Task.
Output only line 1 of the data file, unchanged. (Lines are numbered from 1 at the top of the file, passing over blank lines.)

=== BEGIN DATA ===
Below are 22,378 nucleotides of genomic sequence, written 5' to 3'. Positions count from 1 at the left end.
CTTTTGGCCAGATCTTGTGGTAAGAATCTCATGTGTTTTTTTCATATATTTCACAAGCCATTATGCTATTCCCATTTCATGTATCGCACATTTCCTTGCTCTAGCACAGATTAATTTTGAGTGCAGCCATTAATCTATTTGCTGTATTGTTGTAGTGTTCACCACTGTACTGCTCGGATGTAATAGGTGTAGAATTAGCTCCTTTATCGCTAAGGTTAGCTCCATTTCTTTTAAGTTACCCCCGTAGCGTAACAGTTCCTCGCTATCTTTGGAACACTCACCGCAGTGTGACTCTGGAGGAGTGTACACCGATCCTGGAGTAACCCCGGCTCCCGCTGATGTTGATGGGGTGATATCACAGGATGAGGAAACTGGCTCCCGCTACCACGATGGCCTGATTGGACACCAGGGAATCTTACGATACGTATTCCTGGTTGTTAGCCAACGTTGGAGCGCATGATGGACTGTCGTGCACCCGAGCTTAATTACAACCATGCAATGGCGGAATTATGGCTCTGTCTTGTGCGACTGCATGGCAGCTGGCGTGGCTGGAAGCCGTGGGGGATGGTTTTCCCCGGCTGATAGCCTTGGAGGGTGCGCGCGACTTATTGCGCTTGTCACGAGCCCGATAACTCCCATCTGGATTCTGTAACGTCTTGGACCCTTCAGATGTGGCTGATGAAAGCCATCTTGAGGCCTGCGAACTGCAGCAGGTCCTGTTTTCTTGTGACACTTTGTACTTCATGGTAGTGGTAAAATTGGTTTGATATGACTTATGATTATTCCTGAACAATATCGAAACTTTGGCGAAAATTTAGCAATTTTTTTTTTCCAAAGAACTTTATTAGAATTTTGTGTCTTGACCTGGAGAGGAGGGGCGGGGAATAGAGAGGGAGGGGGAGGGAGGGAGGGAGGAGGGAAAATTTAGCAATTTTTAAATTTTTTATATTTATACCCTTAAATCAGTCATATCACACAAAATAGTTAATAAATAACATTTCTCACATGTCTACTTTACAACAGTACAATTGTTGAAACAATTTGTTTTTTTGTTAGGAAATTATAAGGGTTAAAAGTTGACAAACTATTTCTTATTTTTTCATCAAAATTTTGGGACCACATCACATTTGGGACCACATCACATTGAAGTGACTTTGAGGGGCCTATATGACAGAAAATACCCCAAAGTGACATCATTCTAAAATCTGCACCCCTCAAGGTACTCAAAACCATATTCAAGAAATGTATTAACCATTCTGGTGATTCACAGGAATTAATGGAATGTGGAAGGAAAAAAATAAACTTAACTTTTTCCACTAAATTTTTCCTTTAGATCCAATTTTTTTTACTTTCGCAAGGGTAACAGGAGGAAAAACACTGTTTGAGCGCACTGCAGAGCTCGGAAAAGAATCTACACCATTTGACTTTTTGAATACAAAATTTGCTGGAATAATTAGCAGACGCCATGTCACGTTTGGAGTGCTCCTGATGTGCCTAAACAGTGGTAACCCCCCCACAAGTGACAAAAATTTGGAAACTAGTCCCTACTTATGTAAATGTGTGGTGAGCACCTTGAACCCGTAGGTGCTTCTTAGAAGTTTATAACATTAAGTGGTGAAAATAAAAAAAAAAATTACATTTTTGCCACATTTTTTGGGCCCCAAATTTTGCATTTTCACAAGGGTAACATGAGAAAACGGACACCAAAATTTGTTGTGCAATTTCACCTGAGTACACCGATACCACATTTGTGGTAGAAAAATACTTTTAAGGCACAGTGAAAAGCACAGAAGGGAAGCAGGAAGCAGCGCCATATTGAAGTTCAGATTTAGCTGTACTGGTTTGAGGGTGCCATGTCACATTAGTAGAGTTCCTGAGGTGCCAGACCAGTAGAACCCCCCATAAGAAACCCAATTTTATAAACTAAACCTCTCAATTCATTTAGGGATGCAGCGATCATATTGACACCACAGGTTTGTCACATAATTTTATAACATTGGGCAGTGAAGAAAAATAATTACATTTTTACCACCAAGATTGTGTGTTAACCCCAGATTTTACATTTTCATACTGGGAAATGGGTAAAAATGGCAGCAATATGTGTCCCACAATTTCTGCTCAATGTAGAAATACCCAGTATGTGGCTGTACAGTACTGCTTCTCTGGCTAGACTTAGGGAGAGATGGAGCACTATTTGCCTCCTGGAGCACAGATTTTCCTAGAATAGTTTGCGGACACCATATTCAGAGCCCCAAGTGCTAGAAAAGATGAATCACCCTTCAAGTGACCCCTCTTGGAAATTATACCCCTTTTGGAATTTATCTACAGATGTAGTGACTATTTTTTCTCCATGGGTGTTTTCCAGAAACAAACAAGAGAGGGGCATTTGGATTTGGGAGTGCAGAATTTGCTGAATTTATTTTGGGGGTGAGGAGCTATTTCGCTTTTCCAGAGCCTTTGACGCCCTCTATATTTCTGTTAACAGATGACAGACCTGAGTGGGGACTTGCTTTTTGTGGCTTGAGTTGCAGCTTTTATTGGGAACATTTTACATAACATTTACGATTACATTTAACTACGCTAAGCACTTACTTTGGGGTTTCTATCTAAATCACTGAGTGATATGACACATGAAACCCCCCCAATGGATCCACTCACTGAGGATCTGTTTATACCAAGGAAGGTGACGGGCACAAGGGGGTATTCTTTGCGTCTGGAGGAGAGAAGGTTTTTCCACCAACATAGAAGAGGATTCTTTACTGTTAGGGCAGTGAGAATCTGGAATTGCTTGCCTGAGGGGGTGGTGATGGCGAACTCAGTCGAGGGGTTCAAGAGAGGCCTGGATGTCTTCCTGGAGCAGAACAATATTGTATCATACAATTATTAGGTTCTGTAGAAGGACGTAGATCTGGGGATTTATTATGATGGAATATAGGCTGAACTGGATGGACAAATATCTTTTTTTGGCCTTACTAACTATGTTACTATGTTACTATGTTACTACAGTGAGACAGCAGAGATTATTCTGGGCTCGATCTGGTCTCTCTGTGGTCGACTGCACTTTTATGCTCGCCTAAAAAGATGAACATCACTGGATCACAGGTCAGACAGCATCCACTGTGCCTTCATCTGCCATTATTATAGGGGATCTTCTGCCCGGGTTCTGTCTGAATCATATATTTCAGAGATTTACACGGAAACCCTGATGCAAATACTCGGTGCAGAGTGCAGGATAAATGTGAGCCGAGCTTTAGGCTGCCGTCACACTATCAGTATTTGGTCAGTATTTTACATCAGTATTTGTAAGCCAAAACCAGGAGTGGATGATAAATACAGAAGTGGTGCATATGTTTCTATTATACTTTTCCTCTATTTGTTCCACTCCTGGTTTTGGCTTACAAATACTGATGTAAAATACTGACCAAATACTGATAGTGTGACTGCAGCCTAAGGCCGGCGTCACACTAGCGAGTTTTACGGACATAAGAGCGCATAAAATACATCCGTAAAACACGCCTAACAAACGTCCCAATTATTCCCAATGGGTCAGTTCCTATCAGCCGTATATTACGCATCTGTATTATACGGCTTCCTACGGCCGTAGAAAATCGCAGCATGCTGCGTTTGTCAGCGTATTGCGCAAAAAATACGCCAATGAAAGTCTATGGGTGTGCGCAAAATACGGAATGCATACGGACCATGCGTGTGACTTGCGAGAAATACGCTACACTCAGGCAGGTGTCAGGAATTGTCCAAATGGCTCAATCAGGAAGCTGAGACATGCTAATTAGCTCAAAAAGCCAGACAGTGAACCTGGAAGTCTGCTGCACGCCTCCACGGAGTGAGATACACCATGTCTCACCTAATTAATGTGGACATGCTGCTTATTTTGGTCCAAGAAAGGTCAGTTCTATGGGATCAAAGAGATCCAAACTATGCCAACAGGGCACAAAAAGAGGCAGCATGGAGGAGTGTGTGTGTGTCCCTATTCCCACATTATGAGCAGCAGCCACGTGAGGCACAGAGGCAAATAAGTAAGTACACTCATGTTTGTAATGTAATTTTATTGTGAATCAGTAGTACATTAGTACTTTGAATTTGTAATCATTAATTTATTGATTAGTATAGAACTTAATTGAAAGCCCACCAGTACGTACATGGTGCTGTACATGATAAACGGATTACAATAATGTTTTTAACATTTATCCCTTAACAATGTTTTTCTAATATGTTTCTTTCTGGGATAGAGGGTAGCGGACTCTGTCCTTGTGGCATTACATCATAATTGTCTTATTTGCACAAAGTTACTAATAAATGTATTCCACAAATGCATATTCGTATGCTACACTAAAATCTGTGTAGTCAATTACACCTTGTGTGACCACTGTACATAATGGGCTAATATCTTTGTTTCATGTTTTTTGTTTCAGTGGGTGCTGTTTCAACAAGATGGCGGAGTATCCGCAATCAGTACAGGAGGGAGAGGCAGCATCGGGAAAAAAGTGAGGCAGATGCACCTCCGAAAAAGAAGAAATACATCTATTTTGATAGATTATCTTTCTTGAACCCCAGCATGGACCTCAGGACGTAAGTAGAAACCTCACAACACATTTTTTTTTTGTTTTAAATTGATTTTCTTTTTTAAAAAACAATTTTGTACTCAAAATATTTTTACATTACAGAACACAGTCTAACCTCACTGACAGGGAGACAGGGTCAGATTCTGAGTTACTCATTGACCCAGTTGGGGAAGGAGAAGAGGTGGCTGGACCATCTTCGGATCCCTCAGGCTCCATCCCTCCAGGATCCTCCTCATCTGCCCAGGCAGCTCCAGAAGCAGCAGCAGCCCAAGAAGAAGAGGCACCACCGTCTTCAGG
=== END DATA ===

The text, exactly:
Below are 22,378 nucleotides of genomic sequence, written 5' to 3'. Positions count from 1 at the left end.